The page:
Show Me the Pixels
Over the past few years the LCD monitor has overtaken the bulky and power-guzzling CRT as the display of choice for many business users. Prices have fallen so quickly that even the most basic computers now display crisp, high-resolution images while consuming a minimal amount of desk space. Despite these recent trends, most computers are still not equipped with large-enough screens. If you want to get the most productivity from your average office knowledge worker, bigger is better — and two screens instead of one provide substantial returns.
Technical users and graphic designers have known for years that you can never have enough pixels, the tiny dots on your screen that create the words and pictures you see. A decade ago, computers that could display on two or more monitors became commonplace in technical workstations. Today, most mainstream business computers are capable of powering two monitors, though most users work with only one screen. Many computers are also capable of driving one ultra-high-resolution monitor that can display several windows simultaneously.
Microsoft, Apple and several universities have studied the effects of very large format LCDs and multiple screens. The results are surprising. Apple found that its 30-inch cinema display, delivering more than three times the pixels of a 17-inch LCD, can save an office worker 1.3 hours every week.
The University of Utah performed a similar study this year. In its findings, participants performing common office tasks with two 20-inch LCDs were 44 percent more productive than when they used a single 18-inch LCD.
Michael Lubbehusen, principal of Primary Engineering in Fort Wayne, Ind., equips all nontechnical employees with two 19-inch LCD screens. “This gives all the staff the benefit of keeping e-mail and the phone display up on one screen while working on documents on the other,” he says. “We can have more things on a screen and do side-by-side comparisons.”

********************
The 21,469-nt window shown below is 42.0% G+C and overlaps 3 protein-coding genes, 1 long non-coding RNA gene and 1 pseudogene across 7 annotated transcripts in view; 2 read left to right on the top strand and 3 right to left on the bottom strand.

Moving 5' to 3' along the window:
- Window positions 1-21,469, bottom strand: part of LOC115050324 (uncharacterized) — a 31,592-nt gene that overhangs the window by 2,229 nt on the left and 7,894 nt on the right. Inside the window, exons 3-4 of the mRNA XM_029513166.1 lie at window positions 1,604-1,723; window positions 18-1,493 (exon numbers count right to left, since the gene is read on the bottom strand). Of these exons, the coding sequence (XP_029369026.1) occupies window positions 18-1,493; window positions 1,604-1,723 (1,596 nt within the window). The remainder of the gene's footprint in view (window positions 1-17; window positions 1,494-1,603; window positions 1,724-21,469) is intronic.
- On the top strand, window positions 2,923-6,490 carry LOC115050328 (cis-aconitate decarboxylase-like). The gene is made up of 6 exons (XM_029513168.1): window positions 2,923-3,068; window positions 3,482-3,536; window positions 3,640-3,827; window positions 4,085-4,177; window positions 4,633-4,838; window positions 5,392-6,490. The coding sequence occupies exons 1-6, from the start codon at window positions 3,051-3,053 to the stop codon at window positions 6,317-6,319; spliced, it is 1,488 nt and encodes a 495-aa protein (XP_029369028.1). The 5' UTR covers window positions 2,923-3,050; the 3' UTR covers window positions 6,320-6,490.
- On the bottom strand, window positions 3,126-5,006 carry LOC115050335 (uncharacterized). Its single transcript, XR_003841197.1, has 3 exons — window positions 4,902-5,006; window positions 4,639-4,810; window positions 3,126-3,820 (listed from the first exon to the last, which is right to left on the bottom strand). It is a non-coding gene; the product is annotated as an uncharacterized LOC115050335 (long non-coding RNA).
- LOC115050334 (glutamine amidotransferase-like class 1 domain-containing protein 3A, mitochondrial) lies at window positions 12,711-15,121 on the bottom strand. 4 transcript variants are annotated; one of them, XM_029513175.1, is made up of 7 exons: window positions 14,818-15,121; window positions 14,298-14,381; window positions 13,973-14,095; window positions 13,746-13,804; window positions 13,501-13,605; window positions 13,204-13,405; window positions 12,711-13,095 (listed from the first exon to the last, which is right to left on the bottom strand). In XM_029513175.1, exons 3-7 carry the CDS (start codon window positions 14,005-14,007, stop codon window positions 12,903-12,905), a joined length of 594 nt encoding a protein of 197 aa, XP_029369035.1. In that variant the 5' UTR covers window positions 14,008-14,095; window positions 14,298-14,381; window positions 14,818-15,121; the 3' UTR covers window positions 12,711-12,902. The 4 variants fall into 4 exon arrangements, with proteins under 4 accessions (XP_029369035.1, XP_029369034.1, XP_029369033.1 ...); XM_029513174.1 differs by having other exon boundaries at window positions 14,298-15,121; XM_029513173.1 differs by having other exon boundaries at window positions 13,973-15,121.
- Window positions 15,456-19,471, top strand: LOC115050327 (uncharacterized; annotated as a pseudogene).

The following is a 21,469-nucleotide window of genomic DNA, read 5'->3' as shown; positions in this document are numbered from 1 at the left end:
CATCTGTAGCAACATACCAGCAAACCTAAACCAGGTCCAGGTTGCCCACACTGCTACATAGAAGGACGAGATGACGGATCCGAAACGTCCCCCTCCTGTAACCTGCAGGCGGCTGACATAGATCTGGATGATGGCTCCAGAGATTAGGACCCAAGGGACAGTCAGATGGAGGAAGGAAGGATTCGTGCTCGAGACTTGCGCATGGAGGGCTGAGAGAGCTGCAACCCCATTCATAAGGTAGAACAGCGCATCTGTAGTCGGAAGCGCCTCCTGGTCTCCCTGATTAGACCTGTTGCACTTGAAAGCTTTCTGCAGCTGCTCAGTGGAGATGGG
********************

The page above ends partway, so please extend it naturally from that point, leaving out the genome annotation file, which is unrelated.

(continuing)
Dee Cook, finance manager at Phillips Architecture in Raleigh, N.C., says working with dual monitors is a major advancement. “It felt extravagant at first, but now it is a necessity,” she says. “I’m lost without two. Going home to one screen is like going back to a manual typewriter.”
The energy savings of LCD screens compared with CRT monitors also bring a green element to more screen space. Gary Davis, an IT manager at Heidenhain, in Schaumburg, Ill., has found that many business processes that once required printing can now be done paper-free — greatly reducing costs.
“With one screen the user gets an electronic purchase order from a customer, prints it out, then enters it into our order system and throws the paper away,” he says. “With dual screens they display the P.O. on one screen and the order system on the other.”
Because many business computers are now equipped with dual-monitors or the capability to drive a super-high-resolution LCD, employers can see a benefit right away with minimal extra investment. With 20-inch LCDs selling for less than $250, the ROI for a second screen is typically just a few months. Add in the intangibles of increased staff satisfaction, improved ergonomics and reduced environmental waste, and the investment is quite sound.
Double the Pleasure
When it comes to dual monitors, resolution is more important than size. The more pixels you have, the higher your productivity can be. Use these guidelines when making your choice:
- When your computer supports two Digital Visual Interface (DVI) outputs, the cheapest option is to provide two 20-inch LCDs; with a resolution of 1680x1050 each, you have 3.5 million pixels.
- If you have only one monitor output, consider a single 24-inch screen; a resolution of 1920x1200 equals 2.3 million pixels.
- For a computer that supports Dual Link DVI, the best option is one 30-inch LCD; a resolution of 2560x1600 yields 4.1 million pixels. Add-in video cards that support Dual Link DVI are available for computers that do not have the capability built in
Ryan Suydam is the director of operations at DesignFacilitator, a client feedback software company in Raleigh, N.C.